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Why does python use modules, instead of just including the module functions in the main language. It would be very useful and pretty easy, especially for the main ones such as random, re, and os. If Python preaches simplicity and minimalist, why do you have to write in extra lines of code?

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Some programs may not need to use those modules. Why would you want code in your program you aren't going to use? –  Hunter McMillen Mar 13 '12 at 3:34
    
Although that's true, many, many programs use the re, os, or random modules, while some of the more obscure functions in python are used much less –  Billjk Mar 13 '12 at 3:39
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"Namespaces are one honking great idea -- let's do more of those!" - python.org/dev/peps/pep-0020 –  monkut Mar 13 '12 at 3:39
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I hardly ever use the re module or the random module in production code, why would I want all that junk in my namespace? Just because you use those modules a lot doesn't mean everyone else does –  gnibbler Mar 13 '12 at 4:13
    
Baking easily-separable libraries into the core of a language is the opposite of simplicity. Not having to say "import re" is not what simplicity means. –  Glenn Maynard Mar 13 '12 at 19:04
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2 Answers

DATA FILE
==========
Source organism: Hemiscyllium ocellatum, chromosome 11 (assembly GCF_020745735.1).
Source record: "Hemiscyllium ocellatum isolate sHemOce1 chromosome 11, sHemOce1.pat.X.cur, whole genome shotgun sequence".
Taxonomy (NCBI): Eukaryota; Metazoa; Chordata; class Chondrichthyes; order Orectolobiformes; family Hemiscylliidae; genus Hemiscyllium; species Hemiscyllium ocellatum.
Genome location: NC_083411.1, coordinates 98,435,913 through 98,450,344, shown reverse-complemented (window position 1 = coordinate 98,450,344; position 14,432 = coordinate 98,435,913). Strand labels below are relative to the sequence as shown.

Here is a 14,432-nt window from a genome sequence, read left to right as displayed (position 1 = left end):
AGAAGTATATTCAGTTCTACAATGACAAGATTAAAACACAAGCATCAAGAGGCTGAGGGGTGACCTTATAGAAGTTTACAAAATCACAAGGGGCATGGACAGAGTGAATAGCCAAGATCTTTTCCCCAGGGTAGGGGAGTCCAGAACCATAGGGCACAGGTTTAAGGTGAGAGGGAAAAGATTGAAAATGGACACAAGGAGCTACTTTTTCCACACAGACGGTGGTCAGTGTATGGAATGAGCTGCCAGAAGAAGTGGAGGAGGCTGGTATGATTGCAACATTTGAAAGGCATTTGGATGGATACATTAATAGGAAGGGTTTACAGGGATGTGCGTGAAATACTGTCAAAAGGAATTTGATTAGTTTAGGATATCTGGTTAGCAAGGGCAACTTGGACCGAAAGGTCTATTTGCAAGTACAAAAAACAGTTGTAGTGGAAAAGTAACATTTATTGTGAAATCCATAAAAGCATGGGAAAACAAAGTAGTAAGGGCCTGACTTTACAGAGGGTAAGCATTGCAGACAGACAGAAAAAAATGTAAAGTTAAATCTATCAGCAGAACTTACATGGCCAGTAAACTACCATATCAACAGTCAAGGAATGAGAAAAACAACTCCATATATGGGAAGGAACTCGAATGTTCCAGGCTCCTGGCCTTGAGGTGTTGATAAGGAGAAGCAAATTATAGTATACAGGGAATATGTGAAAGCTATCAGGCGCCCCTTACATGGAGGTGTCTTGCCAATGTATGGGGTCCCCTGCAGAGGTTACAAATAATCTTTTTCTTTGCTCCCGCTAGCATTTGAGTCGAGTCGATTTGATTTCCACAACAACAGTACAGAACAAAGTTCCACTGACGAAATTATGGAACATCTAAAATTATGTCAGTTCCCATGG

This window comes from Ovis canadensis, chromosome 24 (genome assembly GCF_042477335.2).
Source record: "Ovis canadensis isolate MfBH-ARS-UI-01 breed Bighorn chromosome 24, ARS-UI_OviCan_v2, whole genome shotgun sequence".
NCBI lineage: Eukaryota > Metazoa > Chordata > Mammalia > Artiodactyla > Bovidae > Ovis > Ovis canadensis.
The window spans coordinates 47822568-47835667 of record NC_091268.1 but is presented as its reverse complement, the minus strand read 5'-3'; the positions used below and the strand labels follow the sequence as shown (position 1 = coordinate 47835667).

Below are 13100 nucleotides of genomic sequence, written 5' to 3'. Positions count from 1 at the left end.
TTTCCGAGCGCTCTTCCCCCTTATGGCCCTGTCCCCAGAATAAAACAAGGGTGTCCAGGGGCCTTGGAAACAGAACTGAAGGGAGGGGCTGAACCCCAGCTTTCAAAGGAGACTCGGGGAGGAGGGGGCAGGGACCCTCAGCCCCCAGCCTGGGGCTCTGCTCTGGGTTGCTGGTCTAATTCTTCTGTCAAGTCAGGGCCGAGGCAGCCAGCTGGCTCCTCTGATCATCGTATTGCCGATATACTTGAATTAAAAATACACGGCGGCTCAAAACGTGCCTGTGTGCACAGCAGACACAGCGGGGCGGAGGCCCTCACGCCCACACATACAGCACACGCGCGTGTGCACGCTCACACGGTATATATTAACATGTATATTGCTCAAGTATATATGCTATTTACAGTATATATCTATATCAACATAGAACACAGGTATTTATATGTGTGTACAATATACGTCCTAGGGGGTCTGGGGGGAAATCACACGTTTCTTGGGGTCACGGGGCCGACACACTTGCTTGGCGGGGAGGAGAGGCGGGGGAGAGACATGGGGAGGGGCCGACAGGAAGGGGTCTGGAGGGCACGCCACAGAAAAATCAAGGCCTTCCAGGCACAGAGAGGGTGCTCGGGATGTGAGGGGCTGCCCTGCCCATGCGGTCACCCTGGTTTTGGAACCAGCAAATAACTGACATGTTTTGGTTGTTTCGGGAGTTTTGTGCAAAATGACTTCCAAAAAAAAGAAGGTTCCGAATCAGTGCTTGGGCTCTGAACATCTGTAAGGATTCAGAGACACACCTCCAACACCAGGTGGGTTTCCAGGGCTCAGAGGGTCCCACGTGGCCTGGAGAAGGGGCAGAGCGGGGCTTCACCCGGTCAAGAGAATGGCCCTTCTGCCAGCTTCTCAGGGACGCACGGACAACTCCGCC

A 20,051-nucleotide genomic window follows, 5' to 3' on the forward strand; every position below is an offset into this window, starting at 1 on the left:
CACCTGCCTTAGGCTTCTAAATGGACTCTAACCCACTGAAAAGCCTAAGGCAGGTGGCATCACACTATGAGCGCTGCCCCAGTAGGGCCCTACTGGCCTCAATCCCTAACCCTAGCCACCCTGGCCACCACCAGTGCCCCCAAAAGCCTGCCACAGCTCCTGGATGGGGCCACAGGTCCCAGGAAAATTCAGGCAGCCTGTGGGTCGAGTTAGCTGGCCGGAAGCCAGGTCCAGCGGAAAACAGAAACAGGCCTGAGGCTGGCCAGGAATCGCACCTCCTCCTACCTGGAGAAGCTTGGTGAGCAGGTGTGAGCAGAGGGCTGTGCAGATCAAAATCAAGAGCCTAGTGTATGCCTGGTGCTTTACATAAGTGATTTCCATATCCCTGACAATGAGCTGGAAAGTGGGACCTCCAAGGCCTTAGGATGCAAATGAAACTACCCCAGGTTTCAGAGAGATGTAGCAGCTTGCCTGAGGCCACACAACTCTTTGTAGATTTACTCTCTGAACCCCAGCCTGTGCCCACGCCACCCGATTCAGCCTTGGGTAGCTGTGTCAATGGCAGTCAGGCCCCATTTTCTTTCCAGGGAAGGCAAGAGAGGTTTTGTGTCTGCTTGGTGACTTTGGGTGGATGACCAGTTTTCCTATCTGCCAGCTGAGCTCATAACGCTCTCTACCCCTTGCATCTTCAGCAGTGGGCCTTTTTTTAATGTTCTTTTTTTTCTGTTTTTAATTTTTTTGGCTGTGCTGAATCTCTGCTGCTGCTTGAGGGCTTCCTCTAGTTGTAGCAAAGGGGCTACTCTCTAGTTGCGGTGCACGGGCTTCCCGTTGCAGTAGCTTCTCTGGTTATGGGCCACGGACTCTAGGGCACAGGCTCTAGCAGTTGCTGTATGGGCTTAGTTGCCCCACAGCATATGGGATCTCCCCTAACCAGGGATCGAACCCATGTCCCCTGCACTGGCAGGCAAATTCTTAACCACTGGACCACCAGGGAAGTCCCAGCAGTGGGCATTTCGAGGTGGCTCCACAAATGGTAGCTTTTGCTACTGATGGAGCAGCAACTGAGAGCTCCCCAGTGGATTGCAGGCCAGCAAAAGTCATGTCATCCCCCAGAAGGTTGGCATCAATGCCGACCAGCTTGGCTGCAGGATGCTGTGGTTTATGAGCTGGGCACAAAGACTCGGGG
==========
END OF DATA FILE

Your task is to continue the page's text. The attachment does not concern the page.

up vote 15 down vote accepted

1) Zen of Python #19: "Namespaces are one honking great idea -- let's do more of those!"

Named modules are good because they eliminate any chance of a collision between functions with the same name. If everything was a builtin, then os.error() would collide with logging.error() (and heaven forbid you try to define your own function called error()!)

Ditto the builtin int() function and the random.int() function. You would have to write the latter as random_int(), which is just as much typing as the module syntax. Why not make the namespaces explicit and use modules?

This is the same reason the syntax from os import * is frowned upon - it pollutes your namespace and introduces the chance for exciting name collision errors.

2) Who decides what's a builtin and what's a module?

Most of the programs that you personally write involve os and re. Personally every script I've written in the last three months has involved sqlite3, csv and logging. Should those be included as builtins for every program that any Python programmer ever writes?

After a while your list of builtins gets to be bigger than Ben Hur.

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Memory and speed efficiency

Objects that have been created (and everything is an object in Python) occupy the memory allocated to the Python interpreter process. When you import a module, its code is executed, resulting in the creation of many objects (functions, classes, data, etc.), most of which must persist in memory to be useful. By separating functionality into logically distinct modules, we allow programs to devote their memory only to objects providing the functionality they need.

If everything were built-in, you would have a huge chunk of memory devoted to all the classes, functions, and other objects of the entire standard library, less than 1% of which would actually be useful to the average program. Furthermore, you would waste time executing all the code that creates all these objects, every time the interpreter starts.

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+1 insightful . –  Li-aung Yip Mar 13 '12 at 6:05
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